was the first direct challenge brought in the United States federal courts against a public school district that changed its biology teaching curriculum to require that intelligent design was to be presented as an alternative to evolution theory, with Of Pandas and People to be used as a reference book.[1] The plaintiffs successfully argued that intelligent design is a form of creationism, and that the school board policy violated the Establishment Clause of the First Amendment to the United States Constitution. The judge’s decision sparked considerable response from both supporters and critics. [From Wikipedia]

I had the pleasure of meeting Chapman at the American Atheists Convention in Des Moines where he spoke briefly about and then premiered his 2011 Sundance-selected film The Ledge. Following the Q-and-A where every atheist in the room suddenly assumed themselves to be Roger Ebert, embarrassing not only themselves but everyone in the room, a few friends and I approached him to discuss the possibility of screening his film on our campus. Being open to the idea, he then asked us if we had any ideas on how he could distribute his film to college campuses – and we did – but as the conversation began to trail, I made the pitch:

In the most adorable English accent imaginable, Chapman replied: “You want me to draw a giraffe?”

“Well, yes.”

“I don’t even think I can recall what a giraffe looks like.”

“Long neck.”

This line tends to resolves all qualms.

“OK.”

And thus was born what is now is one of my new personal favorite drawings and proof that art skills are not an inheritable trait (have you seen Darwin’s sketches?).

What the fu- is that a penis?!

Brian Melendez 1 11

Fmr. DFL Chairman Brian Melendez

Being out of town for the last several days I have not had the opportunity to write the articles I’ve been meaning to, but I assure you that the Gary Snyder and maybe even the Lawrence Krauss story will go up this week. Until then, enjoy the very first giraffe ever drawn from February ’11.

Brian Melendez is the former Chairman of the Minnesota Democratic-Farmer-Labor Party (2005-2011), lawyer, contributer to Black’s Law Dictionary and most impressively: the guy with one of the highest ranked reviews of Robert’s Rules of Order Newly Revised (9th Edition) on Amazon.com. A graduate of Harvard, Melendez is perhaps one of the smartest guys you could ever hope to meet.

Also, he draws really terrible giraffes as I discovered when I approached him at a DFL event celebrating his years of service. Now that I have called in my one favor for the years of volunteer work, I am not sure how to feel. After all, all I got was the following and weird look – was it worth it?

Oh yeah.

Minnesota Orchestra Trumpeter Manny Laureano's Pretty Awful Giraffe

Minnesota Orchestra Trumpeter Manny Laureano (No Osmo Vänskä)

Today’s post comes from another friend of mine, Sean Jacobson, who is a student at St. John’s University. Having known him for several years now, I can say that he is serious when he writes that “there is very little in this world that I enjoy more than classical music.” In fact, I would even add that such enjoyment rests on a fine precipice that, with one stumble, could send him careening into obsession and thus a life spent locked away with as many cats as there would likely be pianos. But I’ve digressed.

Sean had the great fortune of seeing the Minnesota Orchestra perform at his campus a few weeks ago and (as you will learn) thought it would be a good idea to solicit a drawing from famed conductor and notorious sourpuss OsmoVänskä. Unfortunately that cold April evening only saw Mr. Vänskä carve his name into the Wall of Shame as the orchestra’s Principal Trumpet Manny Laureano made history [Clarification Needed].

Without further introduction, I now present to you what will likely be the best-written post you find on this website for a while:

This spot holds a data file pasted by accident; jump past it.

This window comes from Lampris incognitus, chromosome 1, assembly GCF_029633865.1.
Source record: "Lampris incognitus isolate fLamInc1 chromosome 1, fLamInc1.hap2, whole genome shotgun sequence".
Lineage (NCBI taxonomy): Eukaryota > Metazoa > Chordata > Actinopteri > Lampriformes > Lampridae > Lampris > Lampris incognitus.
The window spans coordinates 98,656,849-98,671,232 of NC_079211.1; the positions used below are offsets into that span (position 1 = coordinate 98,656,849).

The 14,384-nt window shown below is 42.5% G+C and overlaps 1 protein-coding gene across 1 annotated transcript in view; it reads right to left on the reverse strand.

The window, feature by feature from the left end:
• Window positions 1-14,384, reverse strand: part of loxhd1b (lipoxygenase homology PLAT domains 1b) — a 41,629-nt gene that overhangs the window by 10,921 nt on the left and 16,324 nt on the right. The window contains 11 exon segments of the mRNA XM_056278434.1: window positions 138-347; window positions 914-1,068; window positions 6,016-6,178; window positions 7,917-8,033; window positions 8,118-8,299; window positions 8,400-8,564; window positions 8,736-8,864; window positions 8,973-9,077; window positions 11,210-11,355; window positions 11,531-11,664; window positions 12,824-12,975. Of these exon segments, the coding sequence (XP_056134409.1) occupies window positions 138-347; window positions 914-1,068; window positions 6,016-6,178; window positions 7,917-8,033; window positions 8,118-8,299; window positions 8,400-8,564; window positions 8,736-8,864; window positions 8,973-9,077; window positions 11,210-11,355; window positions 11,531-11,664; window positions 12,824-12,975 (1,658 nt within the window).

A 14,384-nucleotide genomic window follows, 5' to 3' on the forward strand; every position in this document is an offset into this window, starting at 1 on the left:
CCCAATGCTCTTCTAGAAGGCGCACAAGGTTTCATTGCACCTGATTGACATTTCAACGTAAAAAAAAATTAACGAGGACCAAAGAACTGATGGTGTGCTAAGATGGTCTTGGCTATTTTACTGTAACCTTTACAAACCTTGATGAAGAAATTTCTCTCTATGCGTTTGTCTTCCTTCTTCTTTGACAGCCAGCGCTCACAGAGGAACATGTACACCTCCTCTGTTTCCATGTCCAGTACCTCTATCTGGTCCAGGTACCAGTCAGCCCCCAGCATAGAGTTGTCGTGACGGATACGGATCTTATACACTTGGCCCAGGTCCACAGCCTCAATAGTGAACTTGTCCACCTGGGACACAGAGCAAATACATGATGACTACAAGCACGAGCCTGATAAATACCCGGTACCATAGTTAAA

A (Somewhat Artfully Embellished) Tale of Classical Giraffes

As those who know me will tell you, there is very little in this world that I enjoy more than classical music. One of those things, though, one of those rare interests that can contend with Mahler, Beethoven, or Shostakovich for my love and adoration is the noble giraffe. As a child, when people asked me what I wanted to be when I grew up I would proudly answer “a giraffe!” no doubt hoping to capitalize on my then-disproportionately long neck. Naturally, then, a giraffe drawn by a professional classical musician…well that would just be the bee’s knees.

Manny Laureano

Such were the thoughts going through my head recently when the Minnesota Orchestra performed on campus. As I sat entranced watching the concert from the second balcony the thought, nay, the revelation, nay, the divine mission struck me: I had to get a giraffe drawn by the conductor, Osmo Vänskä. As the first half of the concert closed with a brilliant tuba feature, I set off to seek out the maestro. As I wound my way around the back of the hall and into the rear lobby I noticed a group of musicians huddled in a circle intent upon something in the middle. My mission temporarily on hold due to curiosity, I decided to examine the situation more closely.

It was then that I noticed that one of the three musicians was none other than Manny Laureano, principal trumpet of the orchestra. Let me put this in perspective for a moment: I’m a music major. The Minnesota Orchestra is one of the world’s best ensembles and one which I have idolized since I first saw them live in ninth grade. I play trumpet. Manny is an artist of the highest caliber. Put it all together and you have me hyperventilating like a pre-teen girl meeting a varsity quarterback. I cautiously approached Manny and the other two no-doubt virtuosic players (who, I am embarrassed to admit, I have completely forgotten the names of). One of them was playing a game of chess against Manny who promptly put her in check. I couldn’t help but think that either he was a pretty awful chess player or was making an extremely bold gambit. Certainly, he had put his opponent in check, but in doing so he left his queen wide open to attack. As I meekly intruded, introducing myself as a trumpeter and giving the pitch asking for a giraffe from any of the three, I watched Manny’s gamble pay off as his opponent, no doubt focusing on her king, missed the opportunity and blocked attack rather than going on the offensive. Manny made his next move and proceeded to begin drawing a giraffe while the other bystander and I made small-talk about giraffe fight videos on YouTube. I was impressed by Mr. Laureano’s ability to multi-task as he sketched the giraffe while still continuing to dominate the chess board.